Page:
Pimentel was immediately removed from the school last March, and, based on the new rules, the district notified parents of the allegations within 72 hours. The California Commission on Teacher Credentialing was also notified quickly.
Before the Board of Education could take action to dismiss Pimentel, he retired. He is being held on $12 million bail. The Los Angeles Times reports that the principal of the school was immediately removed, because the LAUSD superintendent was dissatisfied with how the incident had been handled. The principal had not properly reported allegations of misconduct by this teacher that arose in 2008, according to this report.
In November, a report by the California State Auditor found that many cases of employee misconduct against students had been reported to the credentialing commission a year or more later than they should have been. It also raised concerns about the time that elapsed between an investigation unit reporting on an allegation and the principal taking action against the teacher – eight months in one case.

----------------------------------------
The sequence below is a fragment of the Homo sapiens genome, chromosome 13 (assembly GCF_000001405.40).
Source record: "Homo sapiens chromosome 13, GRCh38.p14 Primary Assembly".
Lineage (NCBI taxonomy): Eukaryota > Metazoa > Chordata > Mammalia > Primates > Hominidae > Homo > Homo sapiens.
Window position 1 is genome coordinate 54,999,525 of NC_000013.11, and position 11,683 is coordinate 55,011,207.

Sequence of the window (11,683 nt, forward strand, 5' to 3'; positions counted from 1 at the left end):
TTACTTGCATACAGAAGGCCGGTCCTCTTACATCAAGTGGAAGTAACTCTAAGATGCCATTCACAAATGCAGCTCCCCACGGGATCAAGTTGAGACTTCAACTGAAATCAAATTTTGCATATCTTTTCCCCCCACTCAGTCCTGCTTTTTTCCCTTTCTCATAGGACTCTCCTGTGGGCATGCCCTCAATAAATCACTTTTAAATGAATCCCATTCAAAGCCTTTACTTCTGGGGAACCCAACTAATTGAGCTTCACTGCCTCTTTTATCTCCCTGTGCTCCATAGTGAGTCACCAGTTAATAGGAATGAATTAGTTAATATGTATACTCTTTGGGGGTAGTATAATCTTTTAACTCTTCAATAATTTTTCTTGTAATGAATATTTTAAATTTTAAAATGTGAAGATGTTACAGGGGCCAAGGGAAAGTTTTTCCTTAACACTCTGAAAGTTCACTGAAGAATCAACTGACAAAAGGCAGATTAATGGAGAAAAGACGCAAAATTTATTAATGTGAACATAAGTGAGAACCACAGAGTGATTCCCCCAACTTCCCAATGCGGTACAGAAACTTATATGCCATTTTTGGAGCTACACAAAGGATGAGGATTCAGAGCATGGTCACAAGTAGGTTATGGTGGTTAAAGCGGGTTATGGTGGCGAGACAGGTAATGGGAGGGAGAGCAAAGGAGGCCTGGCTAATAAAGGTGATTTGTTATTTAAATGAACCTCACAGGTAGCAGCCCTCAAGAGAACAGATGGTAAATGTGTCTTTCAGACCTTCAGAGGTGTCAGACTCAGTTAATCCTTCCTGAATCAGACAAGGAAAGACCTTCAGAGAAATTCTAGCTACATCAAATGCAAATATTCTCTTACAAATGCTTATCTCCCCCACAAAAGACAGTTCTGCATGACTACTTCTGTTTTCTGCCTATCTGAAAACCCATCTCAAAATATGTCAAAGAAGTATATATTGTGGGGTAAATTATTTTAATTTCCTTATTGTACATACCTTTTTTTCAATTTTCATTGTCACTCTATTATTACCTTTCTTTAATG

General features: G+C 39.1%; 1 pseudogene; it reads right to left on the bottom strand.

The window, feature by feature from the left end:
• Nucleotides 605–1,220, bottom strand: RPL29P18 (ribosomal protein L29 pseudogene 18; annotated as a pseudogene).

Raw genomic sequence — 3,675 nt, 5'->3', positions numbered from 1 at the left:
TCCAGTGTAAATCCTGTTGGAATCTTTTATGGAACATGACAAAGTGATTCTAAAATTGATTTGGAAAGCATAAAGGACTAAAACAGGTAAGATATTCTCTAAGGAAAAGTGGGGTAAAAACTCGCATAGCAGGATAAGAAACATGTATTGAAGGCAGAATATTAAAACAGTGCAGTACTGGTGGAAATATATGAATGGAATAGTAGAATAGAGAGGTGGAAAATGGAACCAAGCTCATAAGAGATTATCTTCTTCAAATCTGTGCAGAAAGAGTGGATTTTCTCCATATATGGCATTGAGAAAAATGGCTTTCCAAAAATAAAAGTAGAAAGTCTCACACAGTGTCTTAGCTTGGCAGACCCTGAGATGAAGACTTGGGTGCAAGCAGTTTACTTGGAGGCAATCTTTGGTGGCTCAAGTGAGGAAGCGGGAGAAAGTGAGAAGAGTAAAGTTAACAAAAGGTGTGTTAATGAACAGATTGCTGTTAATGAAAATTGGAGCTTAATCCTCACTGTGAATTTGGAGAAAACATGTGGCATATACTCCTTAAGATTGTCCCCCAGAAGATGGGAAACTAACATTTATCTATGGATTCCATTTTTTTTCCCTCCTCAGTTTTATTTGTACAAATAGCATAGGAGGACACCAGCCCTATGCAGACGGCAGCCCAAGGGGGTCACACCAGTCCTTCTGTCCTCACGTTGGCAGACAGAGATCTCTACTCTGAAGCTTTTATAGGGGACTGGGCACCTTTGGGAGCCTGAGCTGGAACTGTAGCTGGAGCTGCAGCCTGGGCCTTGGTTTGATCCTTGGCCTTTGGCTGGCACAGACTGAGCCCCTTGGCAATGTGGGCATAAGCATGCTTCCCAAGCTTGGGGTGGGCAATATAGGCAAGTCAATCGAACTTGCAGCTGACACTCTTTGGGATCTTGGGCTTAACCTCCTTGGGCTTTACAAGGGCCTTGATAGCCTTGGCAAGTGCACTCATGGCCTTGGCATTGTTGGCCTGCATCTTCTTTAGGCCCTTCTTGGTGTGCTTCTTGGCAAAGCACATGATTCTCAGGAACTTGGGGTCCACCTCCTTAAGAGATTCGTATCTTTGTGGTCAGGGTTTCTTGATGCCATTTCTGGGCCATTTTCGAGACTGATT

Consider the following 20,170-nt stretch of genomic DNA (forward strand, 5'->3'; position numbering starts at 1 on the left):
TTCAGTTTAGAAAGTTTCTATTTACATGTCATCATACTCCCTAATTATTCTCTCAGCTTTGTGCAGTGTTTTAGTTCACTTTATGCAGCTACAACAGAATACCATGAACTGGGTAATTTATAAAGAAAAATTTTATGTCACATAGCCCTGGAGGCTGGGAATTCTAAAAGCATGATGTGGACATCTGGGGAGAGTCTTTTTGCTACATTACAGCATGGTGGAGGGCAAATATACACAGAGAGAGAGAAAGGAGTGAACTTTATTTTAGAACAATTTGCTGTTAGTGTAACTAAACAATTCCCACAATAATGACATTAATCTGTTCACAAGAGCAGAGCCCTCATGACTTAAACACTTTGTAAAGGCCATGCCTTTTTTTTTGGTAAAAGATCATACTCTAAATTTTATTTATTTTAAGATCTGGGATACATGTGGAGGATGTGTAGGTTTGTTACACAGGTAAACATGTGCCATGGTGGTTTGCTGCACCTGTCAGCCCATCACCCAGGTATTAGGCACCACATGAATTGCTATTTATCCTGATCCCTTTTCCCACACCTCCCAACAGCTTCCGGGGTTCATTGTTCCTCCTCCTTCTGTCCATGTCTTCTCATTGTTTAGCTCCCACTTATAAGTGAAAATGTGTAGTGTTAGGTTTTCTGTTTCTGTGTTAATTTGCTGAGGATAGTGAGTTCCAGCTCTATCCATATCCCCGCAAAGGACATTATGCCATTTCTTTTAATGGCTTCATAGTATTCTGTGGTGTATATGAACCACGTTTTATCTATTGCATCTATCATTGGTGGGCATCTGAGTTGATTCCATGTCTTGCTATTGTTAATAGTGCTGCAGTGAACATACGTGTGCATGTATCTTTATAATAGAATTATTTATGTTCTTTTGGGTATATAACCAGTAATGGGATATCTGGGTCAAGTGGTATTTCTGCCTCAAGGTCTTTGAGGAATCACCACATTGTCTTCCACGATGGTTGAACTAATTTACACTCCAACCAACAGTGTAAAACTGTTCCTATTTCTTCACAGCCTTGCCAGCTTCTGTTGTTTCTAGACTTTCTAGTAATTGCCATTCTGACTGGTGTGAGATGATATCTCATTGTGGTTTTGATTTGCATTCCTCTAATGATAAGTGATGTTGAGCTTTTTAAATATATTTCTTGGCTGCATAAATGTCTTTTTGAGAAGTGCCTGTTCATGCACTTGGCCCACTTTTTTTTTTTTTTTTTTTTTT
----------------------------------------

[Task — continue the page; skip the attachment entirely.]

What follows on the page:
The audit found that LAUSD has had to spend $3 million in salaries on the 20 employees who have been relocated from classroom sites for the longest periods of time because of allegations of sexual misconduct against students.
The district has taken steps to address such concerns, including many launched before the audit’s release. Among them:
- Training last February districtwide helped employees and parents learn how to identify and engage in discussions about suspected abuse. Each school site must receive biannual child-abuse awareness training as well.
- Educational Service Centers in the district began to offer more specialists in each local area to advise school leaders on misconduct issues.
- The district has been lobbying state legislators about the difficulties of dismissing teachers for misconduct. District officials say it costs on average $300,000 per teacher and can take years.